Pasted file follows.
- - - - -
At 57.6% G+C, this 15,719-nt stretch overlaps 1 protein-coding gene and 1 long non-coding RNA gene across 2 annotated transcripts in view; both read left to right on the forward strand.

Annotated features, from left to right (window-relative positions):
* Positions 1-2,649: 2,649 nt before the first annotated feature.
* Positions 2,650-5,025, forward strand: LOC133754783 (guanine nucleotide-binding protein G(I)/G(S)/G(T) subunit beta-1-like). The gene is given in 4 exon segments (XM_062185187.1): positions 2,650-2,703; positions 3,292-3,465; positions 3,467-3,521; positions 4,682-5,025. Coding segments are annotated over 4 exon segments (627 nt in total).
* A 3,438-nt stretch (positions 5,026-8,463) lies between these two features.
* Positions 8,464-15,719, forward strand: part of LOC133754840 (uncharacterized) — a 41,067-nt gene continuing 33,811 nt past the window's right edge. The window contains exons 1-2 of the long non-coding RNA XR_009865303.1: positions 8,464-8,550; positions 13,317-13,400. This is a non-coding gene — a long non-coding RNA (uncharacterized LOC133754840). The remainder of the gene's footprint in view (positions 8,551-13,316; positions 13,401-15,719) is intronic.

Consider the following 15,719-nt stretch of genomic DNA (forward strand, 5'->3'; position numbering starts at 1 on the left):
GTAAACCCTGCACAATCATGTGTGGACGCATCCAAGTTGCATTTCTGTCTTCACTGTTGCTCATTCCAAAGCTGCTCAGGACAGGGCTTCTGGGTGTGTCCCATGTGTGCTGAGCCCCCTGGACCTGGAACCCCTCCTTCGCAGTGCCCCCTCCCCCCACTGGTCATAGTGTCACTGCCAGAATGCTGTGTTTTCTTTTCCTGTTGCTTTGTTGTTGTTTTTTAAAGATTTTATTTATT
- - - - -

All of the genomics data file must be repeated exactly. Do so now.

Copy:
At 57.6% G+C, this 15,719-nt stretch overlaps 1 protein-coding gene and 1 long non-coding RNA gene across 2 annotated transcripts in view; both read left to right on the forward strand.

Annotated features, from left to right (window-relative positions):
* Positions 1-2,649: 2,649 nt before the first annotated feature.
* Positions 2,650-5,025, forward strand: LOC133754783 (guanine nucleotide-binding protein G(I)/G(S)/G(T) subunit beta-1-like). The gene is given in 4 exon segments (XM_062185187.1): positions 2,650-2,703; positions 3,292-3,465; positions 3,467-3,521; positions 4,682-5,025. Coding segments are annotated over 4 exon segments (627 nt in total).
* A 3,438-nt stretch (positions 5,026-8,463) lies between these two features.
* Positions 8,464-15,719, forward strand: part of LOC133754840 (uncharacterized) — a 41,067-nt gene continuing 33,811 nt past the window's right edge. The window contains exons 1-2 of the long non-coding RNA XR_009865303.1: positions 8,464-8,550; positions 13,317-13,400. This is a non-coding gene — a long non-coding RNA (uncharacterized LOC133754840). The remainder of the gene's footprint in view (positions 8,551-13,316; positions 13,401-15,719) is intronic.

Consider the following 15,719-nt stretch of genomic DNA (forward strand, 5'->3'; position numbering starts at 1 on the left):
GTAAACCCTGCACAATCATGTGTGGACGCATCCAAGTTGCATTTCTGTCTTCACTGTTGCTCATTCCAAAGCTGCTCAGGACAGGGCTTCTGGGTGTGTCCCATGTGTGCTGAGCCCCCTGGACCTGGAACCCCTCCTTCGCAGTGCCCCCTCCCCCCACTGGTCATAGTGTCACTGCCAGAATGCTGTGTTTTCTTTTCCTGTTGCTTTGTTGTTGTTTTTTAAAGATTTTATTTATT